Upon completion of sequential modular simulation procedure 32, there is an initial starting point or definition of plant conditions described by the model results and stored in plant model file 40. In turn, Optimization Solution Engine 48 of software system 30 calls simultaneous simulation/optimizer procedure 34 with the initial starting point as stored in plant model file 40. In response, simultaneous simulation/optimizer procedure 34 (within solver interface 46) assembles the total plant model equations by calling and executing (in Mode B) each equipment model 10 one at a time as described above. In particular, simultaneous simulation/optimizer procedure 34 executes each equipment model 10 as stored in the system library, as illustrated at 58 in FIG. 2. Upon convergence of the total plant equations, the equipment models 10 store the results (i.e., values of the equipment model equations, parameters and variables) in plant data file 40.
Accordingly novelty of this invention is, in part, that each equipment model 10 retrieves or stores its variables from the Plant Model File 40, the same file which is used for storing the variables computed during the sequential modular (i.e., initial) simulation. That is each equipment model is described by data independent of the solution method. Different solution methods can then be used for the same plant model. Thus, the present invention utilizes the plant model as an entity which can be accessed by and solved by different solution methods as heretofore unachieved by the prior art. Content arrangement of Plant Model File 40, as well as storage to and retrieval from File 40 is by means common in the art. Various file designs are suitable for File 40 as are in purview of one skilled in the art.
Advantages of the foregoing functionality are:
1. Sequential modular approach can be used to arrive at the solution simulation of the plant model. Such an approach allows a plant model developer to ensure the convergence by specifying a number of operating conditions as measured in the desired process plant design.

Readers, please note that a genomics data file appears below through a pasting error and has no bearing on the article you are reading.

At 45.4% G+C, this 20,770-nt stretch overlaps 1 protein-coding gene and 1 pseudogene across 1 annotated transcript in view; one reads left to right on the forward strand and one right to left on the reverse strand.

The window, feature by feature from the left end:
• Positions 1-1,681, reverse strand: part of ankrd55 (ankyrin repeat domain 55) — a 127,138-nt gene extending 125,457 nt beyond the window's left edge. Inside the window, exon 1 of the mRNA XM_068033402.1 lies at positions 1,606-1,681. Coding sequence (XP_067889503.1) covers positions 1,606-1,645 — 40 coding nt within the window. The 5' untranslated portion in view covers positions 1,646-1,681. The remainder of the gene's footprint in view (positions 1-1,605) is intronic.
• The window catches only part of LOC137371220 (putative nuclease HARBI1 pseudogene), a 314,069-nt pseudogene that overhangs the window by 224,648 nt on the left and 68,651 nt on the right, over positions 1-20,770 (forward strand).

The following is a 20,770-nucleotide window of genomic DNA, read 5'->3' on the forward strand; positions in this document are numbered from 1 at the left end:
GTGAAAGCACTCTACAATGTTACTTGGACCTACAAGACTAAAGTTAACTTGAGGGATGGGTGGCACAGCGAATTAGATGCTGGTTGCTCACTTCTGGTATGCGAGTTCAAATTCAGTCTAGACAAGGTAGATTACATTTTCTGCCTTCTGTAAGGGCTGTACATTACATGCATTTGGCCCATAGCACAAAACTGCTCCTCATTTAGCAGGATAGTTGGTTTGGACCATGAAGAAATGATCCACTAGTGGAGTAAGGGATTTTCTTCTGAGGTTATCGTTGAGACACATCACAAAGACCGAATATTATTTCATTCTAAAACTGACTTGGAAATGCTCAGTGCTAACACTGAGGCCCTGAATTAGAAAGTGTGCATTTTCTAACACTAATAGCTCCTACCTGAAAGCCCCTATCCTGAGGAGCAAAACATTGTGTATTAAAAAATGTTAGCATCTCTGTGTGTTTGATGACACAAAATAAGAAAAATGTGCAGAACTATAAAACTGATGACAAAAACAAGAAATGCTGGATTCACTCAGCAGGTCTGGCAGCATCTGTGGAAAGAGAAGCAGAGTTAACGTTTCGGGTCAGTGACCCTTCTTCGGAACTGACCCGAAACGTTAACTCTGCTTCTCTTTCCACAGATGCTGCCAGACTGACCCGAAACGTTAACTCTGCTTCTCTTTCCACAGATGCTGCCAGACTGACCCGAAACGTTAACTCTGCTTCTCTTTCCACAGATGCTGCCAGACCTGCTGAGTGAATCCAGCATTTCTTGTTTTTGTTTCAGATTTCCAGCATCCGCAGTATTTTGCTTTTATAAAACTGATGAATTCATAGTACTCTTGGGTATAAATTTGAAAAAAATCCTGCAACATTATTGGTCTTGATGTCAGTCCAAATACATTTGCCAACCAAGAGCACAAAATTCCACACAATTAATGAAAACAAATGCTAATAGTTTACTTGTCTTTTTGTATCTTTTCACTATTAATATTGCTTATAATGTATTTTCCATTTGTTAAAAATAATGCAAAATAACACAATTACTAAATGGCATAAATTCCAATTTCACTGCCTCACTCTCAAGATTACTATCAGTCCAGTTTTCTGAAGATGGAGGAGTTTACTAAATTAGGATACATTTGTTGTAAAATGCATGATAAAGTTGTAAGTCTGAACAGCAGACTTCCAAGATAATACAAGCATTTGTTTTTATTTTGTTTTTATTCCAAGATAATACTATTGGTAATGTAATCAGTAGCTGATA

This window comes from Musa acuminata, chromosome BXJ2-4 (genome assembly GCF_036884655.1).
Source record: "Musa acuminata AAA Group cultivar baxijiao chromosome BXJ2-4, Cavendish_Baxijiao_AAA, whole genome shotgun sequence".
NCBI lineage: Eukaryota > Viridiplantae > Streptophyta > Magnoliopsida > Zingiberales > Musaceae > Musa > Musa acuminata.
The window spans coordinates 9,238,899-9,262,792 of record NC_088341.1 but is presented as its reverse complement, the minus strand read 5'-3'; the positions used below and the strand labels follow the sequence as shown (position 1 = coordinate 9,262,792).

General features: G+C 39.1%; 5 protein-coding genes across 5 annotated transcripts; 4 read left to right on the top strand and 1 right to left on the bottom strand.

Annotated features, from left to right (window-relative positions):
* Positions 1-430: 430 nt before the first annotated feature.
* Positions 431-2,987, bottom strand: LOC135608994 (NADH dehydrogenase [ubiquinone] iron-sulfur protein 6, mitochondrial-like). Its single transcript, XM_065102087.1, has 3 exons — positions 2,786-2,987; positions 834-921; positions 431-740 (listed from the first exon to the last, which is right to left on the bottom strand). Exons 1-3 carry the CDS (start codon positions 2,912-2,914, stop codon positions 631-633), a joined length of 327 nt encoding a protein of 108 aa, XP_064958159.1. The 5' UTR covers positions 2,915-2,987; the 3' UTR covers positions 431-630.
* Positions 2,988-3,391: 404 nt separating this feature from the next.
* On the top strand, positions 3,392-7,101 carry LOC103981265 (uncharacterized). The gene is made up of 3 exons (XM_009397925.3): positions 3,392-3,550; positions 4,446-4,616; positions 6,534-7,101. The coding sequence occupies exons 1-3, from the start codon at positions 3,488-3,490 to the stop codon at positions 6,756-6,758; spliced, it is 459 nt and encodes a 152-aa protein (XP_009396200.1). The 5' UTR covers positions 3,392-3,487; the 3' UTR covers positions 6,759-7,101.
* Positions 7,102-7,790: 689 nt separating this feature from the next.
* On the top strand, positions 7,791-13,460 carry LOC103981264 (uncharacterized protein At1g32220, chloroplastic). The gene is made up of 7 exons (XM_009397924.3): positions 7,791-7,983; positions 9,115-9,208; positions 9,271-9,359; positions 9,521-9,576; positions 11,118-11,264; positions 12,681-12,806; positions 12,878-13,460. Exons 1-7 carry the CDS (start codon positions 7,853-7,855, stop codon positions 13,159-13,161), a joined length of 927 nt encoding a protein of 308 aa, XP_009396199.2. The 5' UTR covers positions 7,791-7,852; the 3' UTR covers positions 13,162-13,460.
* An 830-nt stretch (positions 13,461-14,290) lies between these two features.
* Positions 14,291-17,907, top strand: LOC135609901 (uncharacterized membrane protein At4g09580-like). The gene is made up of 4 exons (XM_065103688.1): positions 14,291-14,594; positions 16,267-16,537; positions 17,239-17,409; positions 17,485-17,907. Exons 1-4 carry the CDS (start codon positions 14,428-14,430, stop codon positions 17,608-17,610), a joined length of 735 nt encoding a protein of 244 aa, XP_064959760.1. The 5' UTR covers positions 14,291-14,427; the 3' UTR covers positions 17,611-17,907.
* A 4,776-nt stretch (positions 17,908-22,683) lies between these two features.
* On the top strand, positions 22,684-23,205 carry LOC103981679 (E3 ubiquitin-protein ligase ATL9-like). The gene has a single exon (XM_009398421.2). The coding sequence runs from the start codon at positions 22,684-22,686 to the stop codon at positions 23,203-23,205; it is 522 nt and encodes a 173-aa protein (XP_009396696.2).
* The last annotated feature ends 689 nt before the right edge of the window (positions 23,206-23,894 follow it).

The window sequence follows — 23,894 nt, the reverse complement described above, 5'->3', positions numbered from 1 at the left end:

2. Solution of the sequential modular simulation is used as a starting point for the simultaneous simulation/optimization of the entire plant model.
3. Simultaneous simulation of the entire model is required if one is to be able to optimize the plant model, thereby ensuring the maximum plant profitability.
4. Simultaneous simulation of the entire plant model is also needed to estimate model parameters from the plant operating data, thereby enabling the plant model predictions to match the plant performance.
5. Parameters estimated from the simultaneous simulation solution can subsequently be used in the sequential modular simulation for further definition of the plant model design, since the estimated parameters are also stored in the Plant Model File 40.
Those skilled in the art will recognize, or be able to ascertain using no more than routine experimentation, many equivalents to the specific embodiments described herein. Such equivalents are intended to be encompassed by the following claims. For example, the model equations of an equipment model 10 corresponding to a reactor would generally include energy balance equations and chemical reaction equations known in the art, and so forth for other plant equipment and corresponding equipment models 10. Other equations are in the purview of one skilled in the art.
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|U.S. Classification||703/18, 700/31, 706/920, 700/286|
|Cooperative Classification||G06F17/12, Y10S706/92|
|Jul 15, 1994||AS||Assignment|
Owner name: ASPEN TECHNOLOGY, INC., MASSACHUSETTS
Free format text: ASSIGNMENT OF ASSIGNORS INTEREST;ASSIGNORS:BRITT, HERBERT I.;JOSHI, AMOL P.;MAHALEC, VLADIMIR;AND OTHERS;REEL/FRAME:007054/0298
Effective date: 19940708
|Jun 12, 1996||AS||Assignment|
Owner name: FLEET BANK OF MASSACHUSETTS, N.A., MASSACHUSETTS
Free format text: PATENT CONDITIONAL ASSIGNMENT AND SECURITY AGREEMENT;ASSIGNOR:ASPEN TECHNOLOGY, INC.;REEL/FRAME:007976/0001
Effective date: 19960206